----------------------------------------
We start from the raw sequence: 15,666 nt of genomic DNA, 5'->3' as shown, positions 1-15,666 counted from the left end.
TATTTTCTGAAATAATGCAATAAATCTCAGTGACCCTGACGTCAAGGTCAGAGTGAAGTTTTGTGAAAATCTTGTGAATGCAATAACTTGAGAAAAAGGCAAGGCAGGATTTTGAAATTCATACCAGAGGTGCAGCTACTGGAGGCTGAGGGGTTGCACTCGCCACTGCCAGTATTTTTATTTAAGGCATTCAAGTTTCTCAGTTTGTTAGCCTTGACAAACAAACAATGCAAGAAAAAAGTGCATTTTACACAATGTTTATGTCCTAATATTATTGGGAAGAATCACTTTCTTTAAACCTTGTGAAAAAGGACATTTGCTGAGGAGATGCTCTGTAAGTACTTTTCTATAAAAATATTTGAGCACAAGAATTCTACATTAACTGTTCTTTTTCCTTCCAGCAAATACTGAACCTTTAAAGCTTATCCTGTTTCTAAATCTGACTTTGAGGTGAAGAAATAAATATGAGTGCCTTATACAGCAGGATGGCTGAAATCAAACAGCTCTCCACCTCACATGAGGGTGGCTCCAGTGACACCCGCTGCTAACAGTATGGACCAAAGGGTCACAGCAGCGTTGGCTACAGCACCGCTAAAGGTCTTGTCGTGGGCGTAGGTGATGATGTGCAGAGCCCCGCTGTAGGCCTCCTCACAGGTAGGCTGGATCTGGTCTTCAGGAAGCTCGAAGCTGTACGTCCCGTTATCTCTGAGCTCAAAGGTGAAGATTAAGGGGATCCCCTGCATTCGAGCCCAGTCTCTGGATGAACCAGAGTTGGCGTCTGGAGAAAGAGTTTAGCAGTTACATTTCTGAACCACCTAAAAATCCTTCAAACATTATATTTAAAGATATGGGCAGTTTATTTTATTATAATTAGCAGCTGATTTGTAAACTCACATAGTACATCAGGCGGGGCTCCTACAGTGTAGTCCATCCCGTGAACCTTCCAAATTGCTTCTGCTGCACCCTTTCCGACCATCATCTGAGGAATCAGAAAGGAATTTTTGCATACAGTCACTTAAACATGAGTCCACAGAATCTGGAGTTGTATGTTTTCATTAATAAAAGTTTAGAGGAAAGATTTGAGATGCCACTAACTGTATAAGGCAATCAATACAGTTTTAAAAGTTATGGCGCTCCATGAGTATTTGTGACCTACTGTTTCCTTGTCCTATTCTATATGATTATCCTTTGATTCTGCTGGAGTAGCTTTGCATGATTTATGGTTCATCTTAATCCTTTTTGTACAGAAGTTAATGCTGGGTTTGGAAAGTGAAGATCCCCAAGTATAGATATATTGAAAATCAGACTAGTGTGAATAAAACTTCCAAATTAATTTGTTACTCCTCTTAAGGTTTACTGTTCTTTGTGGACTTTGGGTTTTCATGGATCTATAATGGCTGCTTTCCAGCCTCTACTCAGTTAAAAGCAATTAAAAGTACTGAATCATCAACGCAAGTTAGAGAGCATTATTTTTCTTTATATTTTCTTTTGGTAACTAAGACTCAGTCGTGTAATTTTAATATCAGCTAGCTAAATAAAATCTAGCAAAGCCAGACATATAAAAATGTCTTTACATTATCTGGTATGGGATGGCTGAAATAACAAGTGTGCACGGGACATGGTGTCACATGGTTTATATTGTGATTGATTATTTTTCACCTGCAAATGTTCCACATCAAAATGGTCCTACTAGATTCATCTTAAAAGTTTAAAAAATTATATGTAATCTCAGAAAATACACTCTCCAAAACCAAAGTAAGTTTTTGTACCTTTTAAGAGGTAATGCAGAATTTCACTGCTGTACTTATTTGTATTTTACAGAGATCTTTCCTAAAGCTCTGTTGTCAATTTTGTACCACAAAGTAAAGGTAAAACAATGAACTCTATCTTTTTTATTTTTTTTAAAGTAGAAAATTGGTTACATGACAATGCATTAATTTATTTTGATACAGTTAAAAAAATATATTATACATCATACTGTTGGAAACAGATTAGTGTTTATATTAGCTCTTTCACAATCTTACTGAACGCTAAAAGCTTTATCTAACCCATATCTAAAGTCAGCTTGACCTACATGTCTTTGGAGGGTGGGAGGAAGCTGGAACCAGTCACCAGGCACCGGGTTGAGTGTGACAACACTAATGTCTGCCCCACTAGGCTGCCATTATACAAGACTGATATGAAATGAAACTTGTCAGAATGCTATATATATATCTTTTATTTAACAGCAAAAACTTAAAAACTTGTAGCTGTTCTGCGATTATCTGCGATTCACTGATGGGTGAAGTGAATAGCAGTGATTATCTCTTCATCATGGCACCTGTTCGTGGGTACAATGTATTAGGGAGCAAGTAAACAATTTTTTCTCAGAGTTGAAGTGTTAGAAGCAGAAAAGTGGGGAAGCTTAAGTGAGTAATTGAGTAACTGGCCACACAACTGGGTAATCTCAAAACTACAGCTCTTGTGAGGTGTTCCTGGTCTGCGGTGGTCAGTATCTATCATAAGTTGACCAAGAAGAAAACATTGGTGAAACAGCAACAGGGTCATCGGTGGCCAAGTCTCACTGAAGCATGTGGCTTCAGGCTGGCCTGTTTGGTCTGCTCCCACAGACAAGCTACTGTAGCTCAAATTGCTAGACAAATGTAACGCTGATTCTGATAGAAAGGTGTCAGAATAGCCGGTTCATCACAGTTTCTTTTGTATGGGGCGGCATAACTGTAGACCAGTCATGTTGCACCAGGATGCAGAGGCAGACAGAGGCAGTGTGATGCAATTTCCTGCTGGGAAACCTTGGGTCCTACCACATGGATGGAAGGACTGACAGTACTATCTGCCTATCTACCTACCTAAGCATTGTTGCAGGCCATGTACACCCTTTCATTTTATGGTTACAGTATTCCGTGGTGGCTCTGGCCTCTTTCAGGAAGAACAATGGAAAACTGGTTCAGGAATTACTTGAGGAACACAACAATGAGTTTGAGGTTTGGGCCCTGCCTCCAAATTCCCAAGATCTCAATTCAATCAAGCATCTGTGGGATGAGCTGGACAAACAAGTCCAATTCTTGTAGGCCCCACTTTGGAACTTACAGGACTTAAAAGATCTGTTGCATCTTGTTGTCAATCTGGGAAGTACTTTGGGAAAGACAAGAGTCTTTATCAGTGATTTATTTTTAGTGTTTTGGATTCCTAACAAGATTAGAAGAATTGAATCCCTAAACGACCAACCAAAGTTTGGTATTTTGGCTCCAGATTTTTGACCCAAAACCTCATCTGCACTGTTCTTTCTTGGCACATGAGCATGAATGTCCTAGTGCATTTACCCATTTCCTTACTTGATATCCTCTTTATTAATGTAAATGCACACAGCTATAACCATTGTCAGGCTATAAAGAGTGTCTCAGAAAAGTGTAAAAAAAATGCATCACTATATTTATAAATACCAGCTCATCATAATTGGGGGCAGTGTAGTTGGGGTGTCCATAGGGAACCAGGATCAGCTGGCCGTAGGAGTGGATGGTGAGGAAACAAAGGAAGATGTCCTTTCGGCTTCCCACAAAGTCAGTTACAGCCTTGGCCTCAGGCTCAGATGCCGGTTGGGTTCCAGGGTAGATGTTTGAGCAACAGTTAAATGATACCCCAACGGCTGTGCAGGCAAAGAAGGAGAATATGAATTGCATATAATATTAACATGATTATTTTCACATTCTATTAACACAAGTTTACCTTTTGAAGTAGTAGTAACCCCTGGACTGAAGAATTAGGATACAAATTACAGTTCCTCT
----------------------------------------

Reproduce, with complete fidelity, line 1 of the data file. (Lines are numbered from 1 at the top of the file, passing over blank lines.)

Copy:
We start from the raw sequence: 15,666 nt of genomic DNA, 5'->3' as shown, positions 1-15,666 counted from the left end.